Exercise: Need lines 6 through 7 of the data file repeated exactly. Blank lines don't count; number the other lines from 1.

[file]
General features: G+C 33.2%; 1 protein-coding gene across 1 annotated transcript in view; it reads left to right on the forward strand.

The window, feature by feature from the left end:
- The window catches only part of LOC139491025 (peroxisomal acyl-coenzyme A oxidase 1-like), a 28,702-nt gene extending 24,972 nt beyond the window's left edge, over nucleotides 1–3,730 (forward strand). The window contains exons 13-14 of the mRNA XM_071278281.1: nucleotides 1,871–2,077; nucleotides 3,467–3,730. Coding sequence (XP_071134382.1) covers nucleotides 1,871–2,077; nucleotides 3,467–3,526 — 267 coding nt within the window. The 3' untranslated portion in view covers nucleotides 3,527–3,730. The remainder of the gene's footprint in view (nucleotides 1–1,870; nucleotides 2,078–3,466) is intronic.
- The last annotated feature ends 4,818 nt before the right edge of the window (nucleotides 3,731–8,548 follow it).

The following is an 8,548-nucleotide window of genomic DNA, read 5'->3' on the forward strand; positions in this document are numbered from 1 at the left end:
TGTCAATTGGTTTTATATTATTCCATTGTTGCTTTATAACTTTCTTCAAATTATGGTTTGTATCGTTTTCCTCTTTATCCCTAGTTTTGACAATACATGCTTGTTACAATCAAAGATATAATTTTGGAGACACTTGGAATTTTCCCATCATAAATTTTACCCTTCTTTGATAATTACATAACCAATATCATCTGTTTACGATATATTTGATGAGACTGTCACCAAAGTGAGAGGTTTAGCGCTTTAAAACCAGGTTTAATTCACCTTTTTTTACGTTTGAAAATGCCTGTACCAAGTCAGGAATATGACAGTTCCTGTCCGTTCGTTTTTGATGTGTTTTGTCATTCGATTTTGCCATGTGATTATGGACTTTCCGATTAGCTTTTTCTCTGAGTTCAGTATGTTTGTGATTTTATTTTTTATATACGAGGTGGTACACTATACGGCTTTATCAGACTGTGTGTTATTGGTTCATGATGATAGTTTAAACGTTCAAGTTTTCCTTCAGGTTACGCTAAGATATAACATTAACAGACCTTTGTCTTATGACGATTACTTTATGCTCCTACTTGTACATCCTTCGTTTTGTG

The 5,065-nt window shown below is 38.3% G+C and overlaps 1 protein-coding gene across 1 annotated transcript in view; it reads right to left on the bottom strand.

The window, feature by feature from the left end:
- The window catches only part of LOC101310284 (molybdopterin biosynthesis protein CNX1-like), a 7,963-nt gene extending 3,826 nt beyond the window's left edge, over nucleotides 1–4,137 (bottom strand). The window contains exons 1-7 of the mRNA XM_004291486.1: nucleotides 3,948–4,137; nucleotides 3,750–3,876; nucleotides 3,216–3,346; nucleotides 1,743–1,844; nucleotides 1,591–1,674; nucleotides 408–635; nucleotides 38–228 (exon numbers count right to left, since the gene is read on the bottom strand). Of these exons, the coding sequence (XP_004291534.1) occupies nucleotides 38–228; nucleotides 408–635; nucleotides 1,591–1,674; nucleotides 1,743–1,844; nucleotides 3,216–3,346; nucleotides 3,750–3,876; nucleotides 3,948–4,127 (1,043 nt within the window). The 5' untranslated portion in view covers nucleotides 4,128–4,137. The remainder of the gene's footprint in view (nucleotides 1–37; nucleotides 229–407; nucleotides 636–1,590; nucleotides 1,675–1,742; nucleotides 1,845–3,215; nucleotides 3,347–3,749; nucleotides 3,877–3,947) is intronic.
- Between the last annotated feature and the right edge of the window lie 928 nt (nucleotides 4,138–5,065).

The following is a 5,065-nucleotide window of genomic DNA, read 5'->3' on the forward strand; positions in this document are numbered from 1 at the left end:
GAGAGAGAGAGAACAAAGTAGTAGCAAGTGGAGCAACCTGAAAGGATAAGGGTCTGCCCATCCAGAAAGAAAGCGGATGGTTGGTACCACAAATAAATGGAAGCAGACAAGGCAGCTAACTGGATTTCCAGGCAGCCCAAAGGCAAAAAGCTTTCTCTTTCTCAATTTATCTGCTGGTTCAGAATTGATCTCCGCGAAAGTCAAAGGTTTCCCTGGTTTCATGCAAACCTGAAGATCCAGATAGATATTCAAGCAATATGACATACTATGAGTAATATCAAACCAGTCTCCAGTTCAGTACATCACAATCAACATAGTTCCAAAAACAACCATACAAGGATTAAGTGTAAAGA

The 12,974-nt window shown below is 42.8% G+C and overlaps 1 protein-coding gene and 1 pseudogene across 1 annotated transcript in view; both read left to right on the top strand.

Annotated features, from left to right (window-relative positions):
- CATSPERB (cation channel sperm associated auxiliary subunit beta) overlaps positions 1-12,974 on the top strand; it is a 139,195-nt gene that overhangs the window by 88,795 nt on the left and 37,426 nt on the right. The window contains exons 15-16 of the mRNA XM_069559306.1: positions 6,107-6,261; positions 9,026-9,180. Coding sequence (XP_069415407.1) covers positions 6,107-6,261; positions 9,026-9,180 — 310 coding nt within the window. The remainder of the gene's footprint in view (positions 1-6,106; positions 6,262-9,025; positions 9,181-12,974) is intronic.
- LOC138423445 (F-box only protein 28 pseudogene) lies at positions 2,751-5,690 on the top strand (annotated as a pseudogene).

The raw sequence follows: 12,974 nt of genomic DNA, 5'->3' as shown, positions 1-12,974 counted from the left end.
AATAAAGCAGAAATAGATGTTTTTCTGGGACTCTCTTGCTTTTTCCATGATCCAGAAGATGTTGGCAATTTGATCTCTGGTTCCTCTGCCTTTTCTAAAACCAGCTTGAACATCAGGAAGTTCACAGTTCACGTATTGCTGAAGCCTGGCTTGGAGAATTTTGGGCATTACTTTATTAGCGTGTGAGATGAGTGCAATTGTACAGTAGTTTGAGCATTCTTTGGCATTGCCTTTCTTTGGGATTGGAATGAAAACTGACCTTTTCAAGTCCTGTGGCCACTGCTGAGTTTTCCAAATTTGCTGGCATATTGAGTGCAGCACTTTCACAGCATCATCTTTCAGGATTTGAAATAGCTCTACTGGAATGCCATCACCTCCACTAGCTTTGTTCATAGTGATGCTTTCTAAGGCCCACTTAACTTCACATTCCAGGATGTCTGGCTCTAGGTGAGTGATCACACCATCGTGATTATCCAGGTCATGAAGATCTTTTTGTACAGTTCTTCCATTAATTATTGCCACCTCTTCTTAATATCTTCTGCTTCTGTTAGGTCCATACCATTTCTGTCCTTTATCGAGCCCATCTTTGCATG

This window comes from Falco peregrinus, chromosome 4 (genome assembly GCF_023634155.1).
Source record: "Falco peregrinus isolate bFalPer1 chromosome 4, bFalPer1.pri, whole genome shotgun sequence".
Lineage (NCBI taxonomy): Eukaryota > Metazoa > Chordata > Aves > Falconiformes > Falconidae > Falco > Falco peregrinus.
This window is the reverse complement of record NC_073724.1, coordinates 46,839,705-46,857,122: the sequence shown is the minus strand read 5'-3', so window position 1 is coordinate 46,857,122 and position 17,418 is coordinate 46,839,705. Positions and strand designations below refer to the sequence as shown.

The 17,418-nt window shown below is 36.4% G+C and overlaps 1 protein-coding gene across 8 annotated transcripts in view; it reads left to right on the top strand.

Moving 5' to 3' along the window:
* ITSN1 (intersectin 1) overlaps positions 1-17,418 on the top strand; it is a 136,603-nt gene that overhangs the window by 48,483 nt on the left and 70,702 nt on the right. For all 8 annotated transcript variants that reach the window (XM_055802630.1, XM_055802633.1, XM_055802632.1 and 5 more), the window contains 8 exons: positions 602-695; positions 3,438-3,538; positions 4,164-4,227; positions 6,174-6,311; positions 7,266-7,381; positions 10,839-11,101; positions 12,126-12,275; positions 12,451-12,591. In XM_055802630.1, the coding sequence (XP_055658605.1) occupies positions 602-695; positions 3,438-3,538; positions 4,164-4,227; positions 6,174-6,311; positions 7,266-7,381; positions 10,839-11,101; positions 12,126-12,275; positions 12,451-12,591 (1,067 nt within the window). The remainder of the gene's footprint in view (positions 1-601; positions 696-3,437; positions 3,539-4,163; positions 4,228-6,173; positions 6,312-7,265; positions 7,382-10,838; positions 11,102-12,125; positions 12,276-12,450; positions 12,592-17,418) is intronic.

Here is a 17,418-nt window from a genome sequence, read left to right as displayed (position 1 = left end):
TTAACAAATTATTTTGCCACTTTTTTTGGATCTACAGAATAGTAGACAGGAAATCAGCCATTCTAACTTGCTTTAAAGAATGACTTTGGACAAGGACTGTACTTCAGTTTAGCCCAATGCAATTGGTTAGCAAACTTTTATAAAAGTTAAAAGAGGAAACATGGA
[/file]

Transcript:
TGTCAATTGGTTTTATATTATTCCATTGTTGCTTTATAACTTTCTTCAAATTATGGTTTGTATCGTTTTCCTCTTTATCCCTAGTTTTGACAATACATGCTTGTTACAATCAAAGATATAATTTTGGAGACACTTGGAATTTTCCCATCATAAATTTTACCCTTCTTTGATAATTACATAACCAATATCATCTGTTTACGATATATTTGATGAGACTGTCACCAAAGTGAGAGGTTTAGCGCTTTAAAACCAGGTTTAATTCACCTTTTTTTACGTTTGAAAATGCCTGTACCAAGTCAGGAATATGACAGTTCCTGTCCGTTCGTTTTTGATGTGTTTTGTCATTCGATTTTGCCATGTGATTATGGACTTTCCGATTAGCTTTTTCTCTGAGTTCAGTATGTTTGTGATTTTATTTTTTATATACGAGGTGGTACACTATACGGCTTTATCAGACTGTGTGTTATTGGTTCATGATGATAGTTTAAACGTTCAAGTTTTCCTTCAGGTTACGCTAAGATATAACATTAACAGACCTTTGTCTTATGACGATTACTTTATGCTCCTACTTGTACATCCTTCGTTTTGTG

The 5,065-nt window shown below is 38.3% G+C and overlaps 1 protein-coding gene across 1 annotated transcript in view; it reads right to left on the bottom strand.